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Horse Racing Has A Massive Doping Problem | Op-Ed | NowThis

August 31, 2019


Racehorses are incredible athletes, but
there’s an important power they don’t have. That’s control over the substances
that go into their bodies. The widespread use of both
illegal drugs is clearly an industry that employs 400,000 Americans. It’s also
hurting and killing our horses and jockeys at alarming rates. Human athletes
who take performance do so by
making a conscious choice to dope, cheat win at all costs. Racehorses cannot make
that choice. They are at the mercy of their owners
and trainers. Unlike other sports that have regulatory bodies to provide
oversight and punish those who flout industry rules that can regulate the industry. In the
current system there are 38 state racing jurisdictions each with its own set of
regulations. This lack of standardized rules allows
potentially shady owners and trainers to simply move racehorses from one
jurisdiction to another. Weak restrictions & consequences allow
people to continue to dope horses and avoid penalty. Each state Racing Commission
allows different medications and varying levels of permissible medications. They
impose different penalties for violations and have different sets of
rules of which horses are tested for drugs. Imagine the confusion if
the NFL had no national standards for consistency with different rules in each
of the 32 professional football stadiums. Without one single regulating body or
uniform set of rules owners and trainers who are barred from racing in one
jurisdiction can move business elsewhere. Doping horses for racing is more
dangerous today and some drugs and making them more vulnerable to break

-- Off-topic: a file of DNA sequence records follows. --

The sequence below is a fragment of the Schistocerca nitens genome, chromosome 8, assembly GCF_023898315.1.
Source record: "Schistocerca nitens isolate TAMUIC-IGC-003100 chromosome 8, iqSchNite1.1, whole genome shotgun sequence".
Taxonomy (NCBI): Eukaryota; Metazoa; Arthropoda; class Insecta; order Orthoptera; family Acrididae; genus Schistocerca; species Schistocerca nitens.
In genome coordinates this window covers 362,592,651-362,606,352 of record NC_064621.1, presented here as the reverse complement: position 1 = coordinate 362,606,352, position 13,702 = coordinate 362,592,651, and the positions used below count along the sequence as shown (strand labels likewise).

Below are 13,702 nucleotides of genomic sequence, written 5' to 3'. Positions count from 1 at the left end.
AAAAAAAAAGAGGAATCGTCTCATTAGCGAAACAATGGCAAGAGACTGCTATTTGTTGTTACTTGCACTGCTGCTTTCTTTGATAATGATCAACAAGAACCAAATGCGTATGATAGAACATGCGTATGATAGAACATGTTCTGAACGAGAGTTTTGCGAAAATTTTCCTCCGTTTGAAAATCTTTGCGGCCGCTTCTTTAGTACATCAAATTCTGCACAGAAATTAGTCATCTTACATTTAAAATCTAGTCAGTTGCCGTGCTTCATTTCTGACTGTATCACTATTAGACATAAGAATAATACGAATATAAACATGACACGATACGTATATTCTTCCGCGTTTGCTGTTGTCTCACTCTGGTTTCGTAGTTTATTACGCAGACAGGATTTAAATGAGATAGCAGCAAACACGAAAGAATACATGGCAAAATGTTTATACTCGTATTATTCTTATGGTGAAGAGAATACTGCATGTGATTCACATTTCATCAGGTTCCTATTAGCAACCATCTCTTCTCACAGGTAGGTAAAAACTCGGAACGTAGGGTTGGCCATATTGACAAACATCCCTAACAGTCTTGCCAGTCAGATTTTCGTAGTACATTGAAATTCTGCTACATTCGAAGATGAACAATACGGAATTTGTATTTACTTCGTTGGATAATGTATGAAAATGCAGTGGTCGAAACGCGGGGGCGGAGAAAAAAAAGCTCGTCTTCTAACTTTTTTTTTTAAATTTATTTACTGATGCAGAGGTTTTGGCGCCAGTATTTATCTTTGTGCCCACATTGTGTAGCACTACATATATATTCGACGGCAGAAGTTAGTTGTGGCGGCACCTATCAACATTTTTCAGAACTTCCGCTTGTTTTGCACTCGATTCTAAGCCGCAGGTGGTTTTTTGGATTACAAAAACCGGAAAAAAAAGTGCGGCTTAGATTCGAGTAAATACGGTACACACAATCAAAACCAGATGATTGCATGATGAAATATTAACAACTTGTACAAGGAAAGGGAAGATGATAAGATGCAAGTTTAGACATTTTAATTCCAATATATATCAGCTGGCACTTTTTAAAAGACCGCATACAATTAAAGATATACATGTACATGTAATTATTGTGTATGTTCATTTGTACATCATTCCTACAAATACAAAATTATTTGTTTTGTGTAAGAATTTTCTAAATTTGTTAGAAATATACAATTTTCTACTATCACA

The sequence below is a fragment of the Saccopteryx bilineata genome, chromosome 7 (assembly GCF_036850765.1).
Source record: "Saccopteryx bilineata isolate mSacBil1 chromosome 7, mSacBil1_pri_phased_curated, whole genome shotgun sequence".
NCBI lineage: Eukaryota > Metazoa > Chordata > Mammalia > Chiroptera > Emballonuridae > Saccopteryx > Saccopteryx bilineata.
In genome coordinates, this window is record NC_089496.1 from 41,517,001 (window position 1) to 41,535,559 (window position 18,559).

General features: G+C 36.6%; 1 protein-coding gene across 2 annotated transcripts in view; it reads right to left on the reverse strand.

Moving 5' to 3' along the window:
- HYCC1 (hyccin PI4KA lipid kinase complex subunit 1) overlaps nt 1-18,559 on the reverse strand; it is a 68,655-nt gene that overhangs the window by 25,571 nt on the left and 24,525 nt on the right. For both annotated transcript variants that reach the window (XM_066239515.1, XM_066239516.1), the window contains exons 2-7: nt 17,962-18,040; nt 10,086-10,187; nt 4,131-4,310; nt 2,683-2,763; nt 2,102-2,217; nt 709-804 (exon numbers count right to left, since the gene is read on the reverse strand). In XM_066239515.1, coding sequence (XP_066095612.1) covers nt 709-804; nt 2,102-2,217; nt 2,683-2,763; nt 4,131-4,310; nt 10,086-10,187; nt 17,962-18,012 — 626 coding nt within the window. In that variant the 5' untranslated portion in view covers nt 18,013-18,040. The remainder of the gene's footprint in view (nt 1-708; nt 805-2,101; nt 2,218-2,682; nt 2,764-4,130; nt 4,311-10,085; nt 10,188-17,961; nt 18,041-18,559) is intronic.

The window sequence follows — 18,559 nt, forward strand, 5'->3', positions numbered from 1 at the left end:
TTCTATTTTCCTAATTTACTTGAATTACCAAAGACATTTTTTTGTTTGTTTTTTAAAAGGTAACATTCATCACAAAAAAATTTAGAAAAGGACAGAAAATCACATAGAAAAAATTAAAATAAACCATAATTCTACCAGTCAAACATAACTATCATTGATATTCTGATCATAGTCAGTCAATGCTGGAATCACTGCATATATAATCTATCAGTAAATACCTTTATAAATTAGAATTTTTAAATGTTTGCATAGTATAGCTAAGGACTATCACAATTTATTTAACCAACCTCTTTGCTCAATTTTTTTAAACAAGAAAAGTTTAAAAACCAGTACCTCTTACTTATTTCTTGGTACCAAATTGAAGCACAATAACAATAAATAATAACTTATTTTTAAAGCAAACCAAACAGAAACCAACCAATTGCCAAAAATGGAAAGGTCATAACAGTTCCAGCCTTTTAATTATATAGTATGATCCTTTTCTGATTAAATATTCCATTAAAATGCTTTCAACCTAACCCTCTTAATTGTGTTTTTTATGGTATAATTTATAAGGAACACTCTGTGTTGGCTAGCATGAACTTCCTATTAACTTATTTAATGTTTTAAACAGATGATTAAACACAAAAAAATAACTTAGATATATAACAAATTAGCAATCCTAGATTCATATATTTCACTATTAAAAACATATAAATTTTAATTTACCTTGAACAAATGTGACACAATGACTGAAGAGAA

down than they were even 10 or 20 years ago. Racetracks are turning into crash
sites and jockeys are being trampled to death in the wreckage It’s time for
Congress to take action and the fix is The bipartisan bill introduced in Congress
will establish a uniform set of rules, testing procedures, & penalties are
horse racing created by the nonprofit US anti-doping agency (USADA), the same
agency that monitors Olympic sports in the United States.
Such legislation is crucial to protect the animals and jockeys in an industry
that has proven it will not regulate itself. I oversee the equine protection
department as the senior advisor at the Humane Society of the United States and
the Humane Society legislative fund our organization and other animal protection
groups support this reform and support for this reform is also rapidly growing
throughout the racing industry with leading track owners, horse owners,
trainers, and other industry insiders coming together to call for this bill’s
passage. unfortunately Churchill Downs a publicly
traded corporation that hosts the Kentucky Derby does not yet support the
legislation Horse-racing is a $40B dollar a
year industry that fuels our economy without reform and federal oversight,
horses and jockeys will continue to die and support from fans with waver.
If horse racing fans want to give race horses the voice, they should call their
representatives in Congress and ask them co-sponsor the Horseracing Integrity
Act; not just for the sake of the industry but for the sake of the animals
themselves

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